The Next Joe Lieberman
You won’t have Joe Lieberman to kick around anymore, liberals.
With the independent riding off into the sunset rather than charging into almost certain electoral disaster, liberals will go into the 2012 elections without a long-anticipated crack at unseating their ultimate supervillain. Lieberman, whose passionate defense of the Iraq War cost him his party’s backing in 2006, is hardly the only sitting senator to enrage progressives lately—moderates like Ben Nelson, Jon Tester, and Joe Manchin all have threatened to inherit his mantle as the base’s most hated Democrat in recent weeks. And with each up for reelection in 2012, some critics have even talked up primary challenges.
At the top of the list is Nelson of Nebraska, who recently earned the title of “ Most Disloyal Democrat” when CQ Politics tallied his votes and found he backed his party only 54 percent of the time on key votes, by far the lowest percentage for senators of either party. His office responded by proudly posting the news on its website. Nelson is best known for his role in the health-care debate, first for dragging his feet on supporting the Democrats’ plan and then for his insistence on special treatment for his state, which became a national embarrassment after Republicans branded it the “ Cornhusker Kickback”. He also ticked off labor, a key backer of other Democratic primary challengers, by opposing so-called card check legislation and blocking the president’s appointment of union-friendly Craig Becker to the National Labor Relations Board.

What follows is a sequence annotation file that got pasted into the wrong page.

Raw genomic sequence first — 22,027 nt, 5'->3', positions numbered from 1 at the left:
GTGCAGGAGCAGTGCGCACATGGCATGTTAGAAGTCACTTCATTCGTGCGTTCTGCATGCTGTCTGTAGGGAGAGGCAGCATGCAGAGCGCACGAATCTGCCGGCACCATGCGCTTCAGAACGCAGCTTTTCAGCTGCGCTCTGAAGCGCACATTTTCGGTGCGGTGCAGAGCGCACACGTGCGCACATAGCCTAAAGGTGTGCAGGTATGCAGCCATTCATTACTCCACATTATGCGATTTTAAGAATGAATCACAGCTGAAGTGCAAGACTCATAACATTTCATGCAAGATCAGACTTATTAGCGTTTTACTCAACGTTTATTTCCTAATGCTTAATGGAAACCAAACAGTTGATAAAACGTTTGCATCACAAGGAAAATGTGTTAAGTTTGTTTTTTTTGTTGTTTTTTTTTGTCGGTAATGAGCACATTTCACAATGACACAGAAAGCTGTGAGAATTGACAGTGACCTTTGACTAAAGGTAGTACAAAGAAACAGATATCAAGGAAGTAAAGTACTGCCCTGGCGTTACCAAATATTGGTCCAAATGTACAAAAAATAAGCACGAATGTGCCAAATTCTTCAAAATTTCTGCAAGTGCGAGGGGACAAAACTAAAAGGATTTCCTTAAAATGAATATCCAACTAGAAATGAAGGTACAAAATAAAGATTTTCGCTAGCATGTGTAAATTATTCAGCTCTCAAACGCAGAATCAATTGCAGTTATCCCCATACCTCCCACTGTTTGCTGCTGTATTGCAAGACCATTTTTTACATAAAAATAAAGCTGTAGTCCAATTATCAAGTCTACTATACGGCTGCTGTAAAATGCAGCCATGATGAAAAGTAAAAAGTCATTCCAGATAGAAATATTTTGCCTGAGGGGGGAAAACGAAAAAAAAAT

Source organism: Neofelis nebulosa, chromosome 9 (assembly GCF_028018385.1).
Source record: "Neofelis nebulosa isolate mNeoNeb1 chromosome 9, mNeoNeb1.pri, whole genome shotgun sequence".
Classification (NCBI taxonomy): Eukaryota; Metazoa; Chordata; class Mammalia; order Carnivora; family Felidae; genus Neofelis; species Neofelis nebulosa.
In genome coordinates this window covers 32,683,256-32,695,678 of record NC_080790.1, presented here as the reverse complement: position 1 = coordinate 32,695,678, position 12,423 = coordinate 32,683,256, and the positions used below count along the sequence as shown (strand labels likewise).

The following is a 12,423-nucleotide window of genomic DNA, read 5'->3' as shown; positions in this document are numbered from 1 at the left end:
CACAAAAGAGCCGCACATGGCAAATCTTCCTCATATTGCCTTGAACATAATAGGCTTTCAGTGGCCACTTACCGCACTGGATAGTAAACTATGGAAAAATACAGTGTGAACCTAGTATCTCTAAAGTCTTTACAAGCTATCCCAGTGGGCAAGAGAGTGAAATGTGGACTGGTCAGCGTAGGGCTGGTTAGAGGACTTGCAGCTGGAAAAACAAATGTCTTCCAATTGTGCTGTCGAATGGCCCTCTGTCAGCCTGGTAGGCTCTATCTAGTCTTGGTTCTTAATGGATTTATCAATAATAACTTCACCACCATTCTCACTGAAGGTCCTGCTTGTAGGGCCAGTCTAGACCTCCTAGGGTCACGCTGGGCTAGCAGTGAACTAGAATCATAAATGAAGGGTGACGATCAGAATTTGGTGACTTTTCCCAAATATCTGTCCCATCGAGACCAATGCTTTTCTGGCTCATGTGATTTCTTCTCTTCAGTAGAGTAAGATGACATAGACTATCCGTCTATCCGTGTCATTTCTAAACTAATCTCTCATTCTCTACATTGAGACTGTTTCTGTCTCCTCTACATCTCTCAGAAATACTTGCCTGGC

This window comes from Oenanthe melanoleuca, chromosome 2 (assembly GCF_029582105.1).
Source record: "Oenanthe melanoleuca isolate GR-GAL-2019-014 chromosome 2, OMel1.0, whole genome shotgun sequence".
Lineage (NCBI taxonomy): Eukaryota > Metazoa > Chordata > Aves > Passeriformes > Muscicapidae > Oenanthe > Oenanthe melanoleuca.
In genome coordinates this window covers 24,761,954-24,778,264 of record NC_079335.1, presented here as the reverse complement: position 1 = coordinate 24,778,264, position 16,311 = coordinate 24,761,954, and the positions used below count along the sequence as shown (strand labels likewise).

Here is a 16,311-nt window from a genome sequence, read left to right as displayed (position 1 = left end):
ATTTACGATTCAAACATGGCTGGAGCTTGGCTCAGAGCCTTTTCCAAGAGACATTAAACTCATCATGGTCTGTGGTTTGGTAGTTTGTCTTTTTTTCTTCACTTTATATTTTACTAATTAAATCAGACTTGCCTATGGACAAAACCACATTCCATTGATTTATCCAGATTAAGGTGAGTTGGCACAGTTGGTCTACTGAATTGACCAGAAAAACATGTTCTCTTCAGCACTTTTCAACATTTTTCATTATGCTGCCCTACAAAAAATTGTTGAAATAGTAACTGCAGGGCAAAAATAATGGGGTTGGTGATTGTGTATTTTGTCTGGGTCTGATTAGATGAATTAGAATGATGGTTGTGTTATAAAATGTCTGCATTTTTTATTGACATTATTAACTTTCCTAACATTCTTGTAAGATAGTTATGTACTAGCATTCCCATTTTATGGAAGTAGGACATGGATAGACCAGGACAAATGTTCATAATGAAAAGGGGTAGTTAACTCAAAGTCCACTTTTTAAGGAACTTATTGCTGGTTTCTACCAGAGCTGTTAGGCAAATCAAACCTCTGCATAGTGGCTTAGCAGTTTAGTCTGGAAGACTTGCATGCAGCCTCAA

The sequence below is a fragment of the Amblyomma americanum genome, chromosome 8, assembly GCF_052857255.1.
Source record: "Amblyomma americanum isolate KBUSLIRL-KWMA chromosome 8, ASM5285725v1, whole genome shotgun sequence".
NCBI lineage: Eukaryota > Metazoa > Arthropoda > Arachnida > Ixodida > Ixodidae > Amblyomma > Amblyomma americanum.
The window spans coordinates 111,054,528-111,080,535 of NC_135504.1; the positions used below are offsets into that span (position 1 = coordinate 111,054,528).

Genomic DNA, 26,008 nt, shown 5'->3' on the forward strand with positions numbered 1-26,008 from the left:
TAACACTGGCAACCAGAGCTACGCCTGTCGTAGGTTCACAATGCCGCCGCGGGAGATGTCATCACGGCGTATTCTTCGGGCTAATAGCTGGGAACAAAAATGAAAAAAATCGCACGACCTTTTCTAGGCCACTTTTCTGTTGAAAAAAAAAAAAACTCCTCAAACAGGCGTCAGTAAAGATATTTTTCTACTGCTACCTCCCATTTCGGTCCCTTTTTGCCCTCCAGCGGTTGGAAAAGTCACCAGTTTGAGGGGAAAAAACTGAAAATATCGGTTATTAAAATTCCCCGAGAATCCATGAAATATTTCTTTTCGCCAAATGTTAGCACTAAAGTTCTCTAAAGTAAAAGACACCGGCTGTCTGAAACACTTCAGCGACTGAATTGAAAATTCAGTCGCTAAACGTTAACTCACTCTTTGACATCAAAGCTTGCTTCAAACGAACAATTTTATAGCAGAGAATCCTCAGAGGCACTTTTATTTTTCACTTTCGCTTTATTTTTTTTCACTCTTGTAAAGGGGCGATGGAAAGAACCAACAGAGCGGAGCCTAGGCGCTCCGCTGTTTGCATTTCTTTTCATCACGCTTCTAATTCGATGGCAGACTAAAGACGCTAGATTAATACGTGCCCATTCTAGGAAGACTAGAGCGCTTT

Progressive Change Campaign Committee co-founder Adam Green, who helped run Bill Halter’s highly competitive primary race against Sen. Blanche Lincoln in Arkansas last year, said in a recent interview that Nelson was an ideal candidate for a similar challenge in 2012. Charles Chamberlain, political director for Democracy for America, which teamed up with the PCCC on ads that pressured Nelson on health care in 2009, said his organization could look to unseat Nelson as well. The problem is finding a credible challenger.
“There’s no question our members in Nebraska would like to see Ben Nelson replaced with a better Democrat,” Chamberlain told The Daily Beast. “That said, it doesn’t look like anyone is viable statewide who has given any indication they’re thinking about running.”